Anderson mentions a number of prison practices that reduce violence. For example, the weakest prisoners are routinely isolated from the rest of the population:

Another option is hiding for years in Protective Custody (PC), totally separated from the rest of the prison, and locked in a cell for 24-hours a day. But only the weakest prisoners go PC, and I don’t recommend it.

If Anderson is to be believed, we have a fairly intuitive explanation of the increasing safety of prisons: (a) jails are now filled with non-violent offenders, probably in for drug related infractions; (b) the weakest and most violent prisoners are routinely segregated from the rest of the population; (c) the staff is probably more professional and has more technologies to control prisoners, which are developed to prevent riots, litigation and political intervention. Strangely, if we are jailing a larger portion of our population, then are we making jails safer?

Written by fabiorojas

October 10, 2006 at 3:44 pm

Posted in fabio, sociology

3 Responses

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  1. Really intersting comments; Anderson interview is a gem.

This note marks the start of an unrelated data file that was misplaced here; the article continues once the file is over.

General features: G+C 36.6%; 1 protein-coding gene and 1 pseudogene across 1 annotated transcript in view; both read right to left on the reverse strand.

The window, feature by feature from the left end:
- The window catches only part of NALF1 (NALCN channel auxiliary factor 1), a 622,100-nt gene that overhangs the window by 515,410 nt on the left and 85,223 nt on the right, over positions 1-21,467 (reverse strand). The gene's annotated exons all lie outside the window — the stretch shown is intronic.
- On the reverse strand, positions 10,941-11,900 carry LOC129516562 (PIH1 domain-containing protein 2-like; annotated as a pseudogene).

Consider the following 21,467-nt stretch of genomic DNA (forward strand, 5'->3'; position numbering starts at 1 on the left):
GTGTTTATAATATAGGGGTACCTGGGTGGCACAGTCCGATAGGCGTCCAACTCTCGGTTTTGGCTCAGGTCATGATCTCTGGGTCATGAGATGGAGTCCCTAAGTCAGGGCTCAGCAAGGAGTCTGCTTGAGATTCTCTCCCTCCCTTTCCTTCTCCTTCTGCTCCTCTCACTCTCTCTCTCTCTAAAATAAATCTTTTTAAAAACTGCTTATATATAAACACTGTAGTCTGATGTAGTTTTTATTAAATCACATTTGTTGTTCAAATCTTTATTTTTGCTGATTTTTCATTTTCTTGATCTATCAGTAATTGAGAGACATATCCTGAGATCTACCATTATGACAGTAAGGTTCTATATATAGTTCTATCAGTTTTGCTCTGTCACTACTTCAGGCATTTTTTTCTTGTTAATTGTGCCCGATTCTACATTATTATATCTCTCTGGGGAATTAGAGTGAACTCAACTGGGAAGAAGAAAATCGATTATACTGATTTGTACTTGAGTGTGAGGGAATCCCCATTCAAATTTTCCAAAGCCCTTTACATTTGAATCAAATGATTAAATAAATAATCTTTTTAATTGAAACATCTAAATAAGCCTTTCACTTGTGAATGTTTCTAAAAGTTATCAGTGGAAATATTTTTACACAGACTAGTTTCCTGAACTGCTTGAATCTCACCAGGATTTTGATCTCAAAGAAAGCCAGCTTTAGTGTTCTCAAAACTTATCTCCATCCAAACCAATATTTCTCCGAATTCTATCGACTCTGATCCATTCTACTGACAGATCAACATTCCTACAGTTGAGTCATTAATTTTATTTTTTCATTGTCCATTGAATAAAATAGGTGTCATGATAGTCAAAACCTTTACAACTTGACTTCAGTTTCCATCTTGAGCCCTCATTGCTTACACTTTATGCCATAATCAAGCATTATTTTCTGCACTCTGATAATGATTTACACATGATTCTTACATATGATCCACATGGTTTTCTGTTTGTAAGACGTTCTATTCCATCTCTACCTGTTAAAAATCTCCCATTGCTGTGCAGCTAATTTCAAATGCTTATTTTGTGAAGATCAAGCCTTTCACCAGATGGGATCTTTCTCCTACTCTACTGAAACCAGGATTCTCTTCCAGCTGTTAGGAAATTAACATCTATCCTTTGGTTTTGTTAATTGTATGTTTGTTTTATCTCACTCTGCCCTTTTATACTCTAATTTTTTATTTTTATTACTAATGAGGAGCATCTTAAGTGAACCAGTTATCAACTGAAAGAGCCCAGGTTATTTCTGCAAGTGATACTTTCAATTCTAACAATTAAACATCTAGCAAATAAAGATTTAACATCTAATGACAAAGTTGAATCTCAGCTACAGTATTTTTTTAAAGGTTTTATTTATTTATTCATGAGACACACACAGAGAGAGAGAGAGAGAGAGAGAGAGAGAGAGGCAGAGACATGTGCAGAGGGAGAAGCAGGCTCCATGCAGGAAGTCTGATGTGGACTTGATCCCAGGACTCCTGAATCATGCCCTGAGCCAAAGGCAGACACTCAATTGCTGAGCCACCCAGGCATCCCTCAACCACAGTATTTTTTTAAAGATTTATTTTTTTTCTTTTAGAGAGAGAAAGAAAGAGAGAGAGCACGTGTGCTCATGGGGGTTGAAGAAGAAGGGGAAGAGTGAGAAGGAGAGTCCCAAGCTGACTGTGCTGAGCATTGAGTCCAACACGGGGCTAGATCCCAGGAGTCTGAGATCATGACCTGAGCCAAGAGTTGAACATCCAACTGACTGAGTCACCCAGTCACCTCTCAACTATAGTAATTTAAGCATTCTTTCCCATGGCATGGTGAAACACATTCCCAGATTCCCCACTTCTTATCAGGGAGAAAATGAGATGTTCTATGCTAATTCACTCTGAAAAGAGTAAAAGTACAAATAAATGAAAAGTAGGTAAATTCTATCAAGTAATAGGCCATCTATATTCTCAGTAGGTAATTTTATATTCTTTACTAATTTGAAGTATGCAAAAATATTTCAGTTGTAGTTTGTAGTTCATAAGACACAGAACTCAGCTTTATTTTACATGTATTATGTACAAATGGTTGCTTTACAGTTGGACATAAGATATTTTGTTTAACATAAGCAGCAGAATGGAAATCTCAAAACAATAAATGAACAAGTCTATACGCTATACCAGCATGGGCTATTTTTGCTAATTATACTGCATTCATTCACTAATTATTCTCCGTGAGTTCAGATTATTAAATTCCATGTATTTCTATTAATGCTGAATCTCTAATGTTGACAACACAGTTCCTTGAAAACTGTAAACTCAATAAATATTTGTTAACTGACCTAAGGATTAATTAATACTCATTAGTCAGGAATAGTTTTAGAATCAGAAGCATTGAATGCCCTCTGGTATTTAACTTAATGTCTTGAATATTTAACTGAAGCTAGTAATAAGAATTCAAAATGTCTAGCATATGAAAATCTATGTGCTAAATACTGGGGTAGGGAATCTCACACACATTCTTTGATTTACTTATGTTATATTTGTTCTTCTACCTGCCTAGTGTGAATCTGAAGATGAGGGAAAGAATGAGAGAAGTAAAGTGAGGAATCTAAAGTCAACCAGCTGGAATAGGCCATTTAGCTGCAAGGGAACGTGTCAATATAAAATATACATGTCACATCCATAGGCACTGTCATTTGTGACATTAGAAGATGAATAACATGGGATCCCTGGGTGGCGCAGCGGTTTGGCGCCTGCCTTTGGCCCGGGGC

I’d go along with all points, with the partial exception of a *strong* demographic explanation. While drug offenders have grown at the fastest pace (246,000 new state inmates between 1980 and 2002), violent offenders have added the greatest numbers (451,600). Thus, if demographics were the main driving force, we’d see (say) an increase in the absolute number of riots, and a modest decline in the ratio of riots to inmates. But we don’t. (Note the demographics in federal prisons are quite different.)

    State prisoners by most serious offense, 1980-2002
    Violent Property Drug Public order
    1980 173,300 89,300 19,000 12,400
    1981 193,300 100,500 21,700 14,600
    1982 215,300 114,400 25,300 17,800
    1983 214,600 127,100 26,600 24,400
    1984 227,300 133,100 31,700 21,900
    1985 246,200 140,100 38,900 23,000
    1986 258,600 150,200 45,400 28,800
    1987 271,300 155,500 57,900 31,300
    1988 282,700 161,600 79,100 35,000
    1989 293,900 172,700 120,100 39,500